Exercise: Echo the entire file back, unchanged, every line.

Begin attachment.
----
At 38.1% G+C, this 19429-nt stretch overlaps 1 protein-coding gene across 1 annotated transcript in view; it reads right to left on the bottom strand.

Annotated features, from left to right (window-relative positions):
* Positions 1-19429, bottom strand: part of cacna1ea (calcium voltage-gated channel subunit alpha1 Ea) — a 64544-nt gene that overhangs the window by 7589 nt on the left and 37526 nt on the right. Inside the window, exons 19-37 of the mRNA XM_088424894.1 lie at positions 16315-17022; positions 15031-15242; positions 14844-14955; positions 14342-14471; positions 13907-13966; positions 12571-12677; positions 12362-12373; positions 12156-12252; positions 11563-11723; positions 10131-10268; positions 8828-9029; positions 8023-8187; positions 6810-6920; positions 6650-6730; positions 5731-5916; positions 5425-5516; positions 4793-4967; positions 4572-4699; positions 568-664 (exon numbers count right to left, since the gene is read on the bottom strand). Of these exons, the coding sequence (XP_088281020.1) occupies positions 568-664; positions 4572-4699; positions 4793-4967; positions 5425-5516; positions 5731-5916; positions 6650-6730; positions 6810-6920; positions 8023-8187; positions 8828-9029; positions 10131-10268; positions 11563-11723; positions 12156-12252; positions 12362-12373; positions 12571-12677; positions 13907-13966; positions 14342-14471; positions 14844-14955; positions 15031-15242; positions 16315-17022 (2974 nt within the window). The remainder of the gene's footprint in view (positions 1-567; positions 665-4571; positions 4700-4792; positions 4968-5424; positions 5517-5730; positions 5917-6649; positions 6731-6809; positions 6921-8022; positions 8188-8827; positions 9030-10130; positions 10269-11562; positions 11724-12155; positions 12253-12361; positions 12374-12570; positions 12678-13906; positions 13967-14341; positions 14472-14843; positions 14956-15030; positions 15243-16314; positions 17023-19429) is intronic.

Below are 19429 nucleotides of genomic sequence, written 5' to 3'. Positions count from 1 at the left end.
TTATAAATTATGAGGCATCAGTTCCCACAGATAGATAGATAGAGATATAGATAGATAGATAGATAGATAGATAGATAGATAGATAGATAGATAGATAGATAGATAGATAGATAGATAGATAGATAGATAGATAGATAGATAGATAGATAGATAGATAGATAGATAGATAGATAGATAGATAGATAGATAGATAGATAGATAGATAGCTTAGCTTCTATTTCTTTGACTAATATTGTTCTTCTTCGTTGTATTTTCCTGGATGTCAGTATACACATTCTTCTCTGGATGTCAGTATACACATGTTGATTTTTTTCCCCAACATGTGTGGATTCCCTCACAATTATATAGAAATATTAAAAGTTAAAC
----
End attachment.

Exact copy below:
At 38.1% G+C, this 19429-nt stretch overlaps 1 protein-coding gene across 1 annotated transcript in view; it reads right to left on the bottom strand.

Annotated features, from left to right (window-relative positions):
* Positions 1-19429, bottom strand: part of cacna1ea (calcium voltage-gated channel subunit alpha1 Ea) — a 64544-nt gene that overhangs the window by 7589 nt on the left and 37526 nt on the right. Inside the window, exons 19-37 of the mRNA XM_088424894.1 lie at positions 16315-17022; positions 15031-15242; positions 14844-14955; positions 14342-14471; positions 13907-13966; positions 12571-12677; positions 12362-12373; positions 12156-12252; positions 11563-11723; positions 10131-10268; positions 8828-9029; positions 8023-8187; positions 6810-6920; positions 6650-6730; positions 5731-5916; positions 5425-5516; positions 4793-4967; positions 4572-4699; positions 568-664 (exon numbers count right to left, since the gene is read on the bottom strand). Of these exons, the coding sequence (XP_088281020.1) occupies positions 568-664; positions 4572-4699; positions 4793-4967; positions 5425-5516; positions 5731-5916; positions 6650-6730; positions 6810-6920; positions 8023-8187; positions 8828-9029; positions 10131-10268; positions 11563-11723; positions 12156-12252; positions 12362-12373; positions 12571-12677; positions 13907-13966; positions 14342-14471; positions 14844-14955; positions 15031-15242; positions 16315-17022 (2974 nt within the window). The remainder of the gene's footprint in view (positions 1-567; positions 665-4571; positions 4700-4792; positions 4968-5424; positions 5517-5730; positions 5917-6649; positions 6731-6809; positions 6921-8022; positions 8188-8827; positions 9030-10130; positions 10269-11562; positions 11724-12155; positions 12253-12361; positions 12374-12570; positions 12678-13906; positions 13967-14341; positions 14472-14843; positions 14956-15030; positions 15243-16314; positions 17023-19429) is intronic.

Below are 19429 nucleotides of genomic sequence, written 5' to 3'. Positions count from 1 at the left end.
TTATAAATTATGAGGCATCAGTTCCCACAGATAGATAGATAGAGATATAGATAGATAGATAGATAGATAGATAGATAGATAGATAGATAGATAGATAGATAGATAGATAGATAGATAGATAGATAGATAGATAGATAGATAGATAGATAGATAGATAGATAGATAGATAGATAGATAGATAGATAGATAGATAGATAGATAGATAGCTTAGCTTCTATTTCTTTGACTAATATTGTTCTTCTTCGTTGTATTTTCCTGGATGTCAGTATACACATTCTTCTCTGGATGTCAGTATACACATGTTGATTTTTTTCCCCAACATGTGTGGATTCCCTCACAATTATATAGAAATATTAAAAGTTAAAC